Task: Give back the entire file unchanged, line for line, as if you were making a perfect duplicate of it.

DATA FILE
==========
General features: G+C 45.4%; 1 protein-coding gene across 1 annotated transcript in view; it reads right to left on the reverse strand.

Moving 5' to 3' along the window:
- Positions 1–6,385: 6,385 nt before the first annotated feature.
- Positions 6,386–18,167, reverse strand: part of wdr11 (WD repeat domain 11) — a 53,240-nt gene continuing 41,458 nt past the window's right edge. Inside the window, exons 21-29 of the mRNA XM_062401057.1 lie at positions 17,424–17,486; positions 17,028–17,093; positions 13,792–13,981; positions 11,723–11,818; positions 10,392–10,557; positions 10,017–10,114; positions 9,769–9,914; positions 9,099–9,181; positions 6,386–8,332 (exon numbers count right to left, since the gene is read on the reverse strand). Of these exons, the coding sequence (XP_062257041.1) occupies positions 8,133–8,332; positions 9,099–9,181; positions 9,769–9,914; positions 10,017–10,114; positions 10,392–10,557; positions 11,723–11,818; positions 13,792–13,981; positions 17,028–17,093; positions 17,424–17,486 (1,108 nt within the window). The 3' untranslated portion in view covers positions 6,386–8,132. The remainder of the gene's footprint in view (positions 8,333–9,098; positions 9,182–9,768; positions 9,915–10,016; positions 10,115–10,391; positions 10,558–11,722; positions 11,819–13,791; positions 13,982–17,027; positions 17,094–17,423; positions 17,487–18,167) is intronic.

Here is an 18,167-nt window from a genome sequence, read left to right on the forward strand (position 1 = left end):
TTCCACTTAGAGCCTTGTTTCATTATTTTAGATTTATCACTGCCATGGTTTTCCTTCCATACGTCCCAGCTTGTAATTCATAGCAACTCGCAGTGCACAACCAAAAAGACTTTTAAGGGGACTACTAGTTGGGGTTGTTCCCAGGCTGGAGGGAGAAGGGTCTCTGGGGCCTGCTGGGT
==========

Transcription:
General features: G+C 45.4%; 1 protein-coding gene across 1 annotated transcript in view; it reads right to left on the reverse strand.

Moving 5' to 3' along the window:
- Positions 1–6,385: 6,385 nt before the first annotated feature.
- Positions 6,386–18,167, reverse strand: part of wdr11 (WD repeat domain 11) — a 53,240-nt gene continuing 41,458 nt past the window's right edge. Inside the window, exons 21-29 of the mRNA XM_062401057.1 lie at positions 17,424–17,486; positions 17,028–17,093; positions 13,792–13,981; positions 11,723–11,818; positions 10,392–10,557; positions 10,017–10,114; positions 9,769–9,914; positions 9,099–9,181; positions 6,386–8,332 (exon numbers count right to left, since the gene is read on the reverse strand). Of these exons, the coding sequence (XP_062257041.1) occupies positions 8,133–8,332; positions 9,099–9,181; positions 9,769–9,914; positions 10,017–10,114; positions 10,392–10,557; positions 11,723–11,818; positions 13,792–13,981; positions 17,028–17,093; positions 17,424–17,486 (1,108 nt within the window). The 3' untranslated portion in view covers positions 6,386–8,132. The remainder of the gene's footprint in view (positions 8,333–9,098; positions 9,182–9,768; positions 9,915–10,016; positions 10,115–10,391; positions 10,558–11,722; positions 11,819–13,791; positions 13,982–17,027; positions 17,094–17,423; positions 17,487–18,167) is intronic.

Here is an 18,167-nt window from a genome sequence, read left to right on the forward strand (position 1 = left end):
TTCCACTTAGAGCCTTGTTTCATTATTTTAGATTTATCACTGCCATGGTTTTCCTTCCATACGTCCCAGCTTGTAATTCATAGCAACTCGCAGTGCACAACCAAAAAGACTTTTAAGGGGACTACTAGTTGGGGTTGTTCCCAGGCTGGAGGGAGAAGGGTCTCTGGGGCCTGCTGGGT